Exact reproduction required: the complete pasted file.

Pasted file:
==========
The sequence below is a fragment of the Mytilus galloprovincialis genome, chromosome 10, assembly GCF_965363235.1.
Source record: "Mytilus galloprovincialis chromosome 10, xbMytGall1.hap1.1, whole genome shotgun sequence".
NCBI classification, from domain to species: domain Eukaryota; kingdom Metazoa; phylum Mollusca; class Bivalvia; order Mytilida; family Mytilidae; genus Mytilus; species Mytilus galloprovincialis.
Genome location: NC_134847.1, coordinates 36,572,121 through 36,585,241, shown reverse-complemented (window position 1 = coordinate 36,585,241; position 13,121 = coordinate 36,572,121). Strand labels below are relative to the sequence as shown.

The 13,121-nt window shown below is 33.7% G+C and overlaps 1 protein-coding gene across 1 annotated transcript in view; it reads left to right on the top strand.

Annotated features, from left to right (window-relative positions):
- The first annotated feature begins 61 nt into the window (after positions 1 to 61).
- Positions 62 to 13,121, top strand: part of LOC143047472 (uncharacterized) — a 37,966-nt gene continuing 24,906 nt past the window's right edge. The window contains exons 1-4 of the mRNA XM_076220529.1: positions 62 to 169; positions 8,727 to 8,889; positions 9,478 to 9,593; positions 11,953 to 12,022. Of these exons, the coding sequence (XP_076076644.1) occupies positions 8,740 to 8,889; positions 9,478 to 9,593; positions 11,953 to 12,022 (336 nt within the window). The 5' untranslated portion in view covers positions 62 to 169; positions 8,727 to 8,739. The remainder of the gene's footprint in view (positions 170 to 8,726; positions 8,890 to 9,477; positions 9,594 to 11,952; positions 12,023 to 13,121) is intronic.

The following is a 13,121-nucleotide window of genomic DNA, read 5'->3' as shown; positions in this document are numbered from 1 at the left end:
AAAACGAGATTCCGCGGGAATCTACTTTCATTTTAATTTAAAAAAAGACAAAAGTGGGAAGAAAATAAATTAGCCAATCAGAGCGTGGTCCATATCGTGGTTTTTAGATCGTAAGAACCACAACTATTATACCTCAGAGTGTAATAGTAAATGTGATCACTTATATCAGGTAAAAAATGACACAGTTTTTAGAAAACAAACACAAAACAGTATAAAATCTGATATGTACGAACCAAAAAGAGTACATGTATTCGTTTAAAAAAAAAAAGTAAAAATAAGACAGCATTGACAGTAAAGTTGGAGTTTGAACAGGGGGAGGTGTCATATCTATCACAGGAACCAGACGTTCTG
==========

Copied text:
The sequence below is a fragment of the Mytilus galloprovincialis genome, chromosome 10, assembly GCF_965363235.1.
Source record: "Mytilus galloprovincialis chromosome 10, xbMytGall1.hap1.1, whole genome shotgun sequence".
NCBI classification, from domain to species: domain Eukaryota; kingdom Metazoa; phylum Mollusca; class Bivalvia; order Mytilida; family Mytilidae; genus Mytilus; species Mytilus galloprovincialis.
Genome location: NC_134847.1, coordinates 36,572,121 through 36,585,241, shown reverse-complemented (window position 1 = coordinate 36,585,241; position 13,121 = coordinate 36,572,121). Strand labels below are relative to the sequence as shown.

The 13,121-nt window shown below is 33.7% G+C and overlaps 1 protein-coding gene across 1 annotated transcript in view; it reads left to right on the top strand.

Annotated features, from left to right (window-relative positions):
- The first annotated feature begins 61 nt into the window (after positions 1 to 61).
- Positions 62 to 13,121, top strand: part of LOC143047472 (uncharacterized) — a 37,966-nt gene continuing 24,906 nt past the window's right edge. The window contains exons 1-4 of the mRNA XM_076220529.1: positions 62 to 169; positions 8,727 to 8,889; positions 9,478 to 9,593; positions 11,953 to 12,022. Of these exons, the coding sequence (XP_076076644.1) occupies positions 8,740 to 8,889; positions 9,478 to 9,593; positions 11,953 to 12,022 (336 nt within the window). The 5' untranslated portion in view covers positions 62 to 169; positions 8,727 to 8,739. The remainder of the gene's footprint in view (positions 170 to 8,726; positions 8,890 to 9,477; positions 9,594 to 11,952; positions 12,023 to 13,121) is intronic.

The following is a 13,121-nucleotide window of genomic DNA, read 5'->3' as shown; positions in this document are numbered from 1 at the left end:
AAAACGAGATTCCGCGGGAATCTACTTTCATTTTAATTTAAAAAAAGACAAAAGTGGGAAGAAAATAAATTAGCCAATCAGAGCGTGGTCCATATCGTGGTTTTTAGATCGTAAGAACCACAACTATTATACCTCAGAGTGTAATAGTAAATGTGATCACTTATATCAGGTAAAAAATGACACAGTTTTTAGAAAACAAACACAAAACAGTATAAAATCTGATATGTACGAACCAAAAAGAGTACATGTATTCGTTTAAAAAAAAAAAGTAAAAATAAGACAGCATTGACAGTAAAGTTGGAGTTTGAACAGGGGGAGGTGTCATATCTATCACAGGAACCAGACGTTCTG